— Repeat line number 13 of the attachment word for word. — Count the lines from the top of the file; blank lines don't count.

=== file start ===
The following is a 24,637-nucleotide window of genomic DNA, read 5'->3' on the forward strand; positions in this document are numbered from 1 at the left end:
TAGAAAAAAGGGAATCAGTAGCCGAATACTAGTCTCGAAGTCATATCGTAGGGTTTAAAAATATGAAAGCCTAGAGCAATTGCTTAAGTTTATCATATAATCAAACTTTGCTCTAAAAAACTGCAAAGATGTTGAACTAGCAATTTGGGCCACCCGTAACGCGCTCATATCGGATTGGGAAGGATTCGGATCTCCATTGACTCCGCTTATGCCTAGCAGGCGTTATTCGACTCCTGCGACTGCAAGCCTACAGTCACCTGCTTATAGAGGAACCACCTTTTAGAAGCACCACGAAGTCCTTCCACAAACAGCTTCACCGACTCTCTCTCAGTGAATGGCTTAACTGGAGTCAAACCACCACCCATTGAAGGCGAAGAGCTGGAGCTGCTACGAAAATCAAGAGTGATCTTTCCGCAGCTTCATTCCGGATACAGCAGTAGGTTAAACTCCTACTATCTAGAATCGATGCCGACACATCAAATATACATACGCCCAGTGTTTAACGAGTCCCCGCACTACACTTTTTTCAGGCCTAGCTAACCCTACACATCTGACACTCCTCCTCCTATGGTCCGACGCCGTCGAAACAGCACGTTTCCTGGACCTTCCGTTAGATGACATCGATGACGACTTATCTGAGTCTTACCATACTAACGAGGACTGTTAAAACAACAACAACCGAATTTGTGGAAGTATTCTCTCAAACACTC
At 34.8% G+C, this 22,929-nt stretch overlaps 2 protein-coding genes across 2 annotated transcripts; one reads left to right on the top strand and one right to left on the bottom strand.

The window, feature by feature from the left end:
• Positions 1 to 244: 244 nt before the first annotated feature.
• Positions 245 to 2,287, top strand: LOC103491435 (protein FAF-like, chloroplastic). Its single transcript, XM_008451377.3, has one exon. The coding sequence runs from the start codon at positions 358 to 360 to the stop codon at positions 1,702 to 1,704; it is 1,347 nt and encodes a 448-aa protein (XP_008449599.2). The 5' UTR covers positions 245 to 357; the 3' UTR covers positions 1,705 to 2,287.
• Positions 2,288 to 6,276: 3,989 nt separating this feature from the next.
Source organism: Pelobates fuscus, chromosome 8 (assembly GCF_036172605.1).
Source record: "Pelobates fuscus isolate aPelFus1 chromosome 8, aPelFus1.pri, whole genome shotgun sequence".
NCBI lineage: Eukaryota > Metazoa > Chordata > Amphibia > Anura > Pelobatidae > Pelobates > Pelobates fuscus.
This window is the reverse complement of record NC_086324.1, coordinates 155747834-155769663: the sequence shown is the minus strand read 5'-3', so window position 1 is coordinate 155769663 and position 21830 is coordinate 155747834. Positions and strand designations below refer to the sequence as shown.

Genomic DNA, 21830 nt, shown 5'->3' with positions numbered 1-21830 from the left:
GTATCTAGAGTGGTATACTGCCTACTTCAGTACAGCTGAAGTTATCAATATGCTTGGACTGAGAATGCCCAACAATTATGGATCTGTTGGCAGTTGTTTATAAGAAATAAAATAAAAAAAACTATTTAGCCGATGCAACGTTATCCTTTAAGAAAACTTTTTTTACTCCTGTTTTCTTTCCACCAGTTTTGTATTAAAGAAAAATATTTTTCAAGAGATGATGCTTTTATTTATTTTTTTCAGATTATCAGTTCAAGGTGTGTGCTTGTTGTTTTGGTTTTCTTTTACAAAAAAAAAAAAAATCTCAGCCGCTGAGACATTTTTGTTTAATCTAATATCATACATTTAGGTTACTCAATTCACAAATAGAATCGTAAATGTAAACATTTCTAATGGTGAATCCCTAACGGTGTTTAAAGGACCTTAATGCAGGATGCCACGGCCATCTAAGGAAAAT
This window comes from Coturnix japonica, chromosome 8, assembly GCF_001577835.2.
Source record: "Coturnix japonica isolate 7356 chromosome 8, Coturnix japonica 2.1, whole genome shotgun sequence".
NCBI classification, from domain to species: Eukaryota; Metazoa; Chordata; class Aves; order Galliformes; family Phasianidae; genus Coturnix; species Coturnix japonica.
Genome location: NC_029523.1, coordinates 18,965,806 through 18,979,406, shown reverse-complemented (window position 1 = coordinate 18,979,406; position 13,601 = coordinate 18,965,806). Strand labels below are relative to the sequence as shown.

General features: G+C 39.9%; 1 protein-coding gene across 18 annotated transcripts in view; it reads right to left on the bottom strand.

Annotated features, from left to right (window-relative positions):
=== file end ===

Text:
GTATCTAGAGTGGTATACTGCCTACTTCAGTACAGCTGAAGTTATCAATATGCTTGGACTGAGAATGCCCAACAATTATGGATCTGTTGGCAGTTGTTTATAAGAAATAAAATAAAAAAAACTATTTAGCCGATGCAACGTTATCCTTTAAGAAAACTTTTTTTACTCCTGTTTTCTTTCCACCAGTTTTGTATTAAAGAAAAATATTTTTCAAGAGATGATGCTTTTATTTATTTTTTTCAGATTATCAGTTCAAGGTGTGTGCTTGTTGTTTTGGTTTTCTTTTACAAAAAAAAAAAAAATCTCAGCCGCTGAGACATTTTTGTTTAATCTAATATCATACATTTAGGTTACTCAATTCACAAATAGAATCGTAAATGTAAACATTTCTAATGGTGAATCCCTAACGGTGTTTAAAGGACCTTAATGCAGGATGCCACGGCCATCTAAGGAAAAT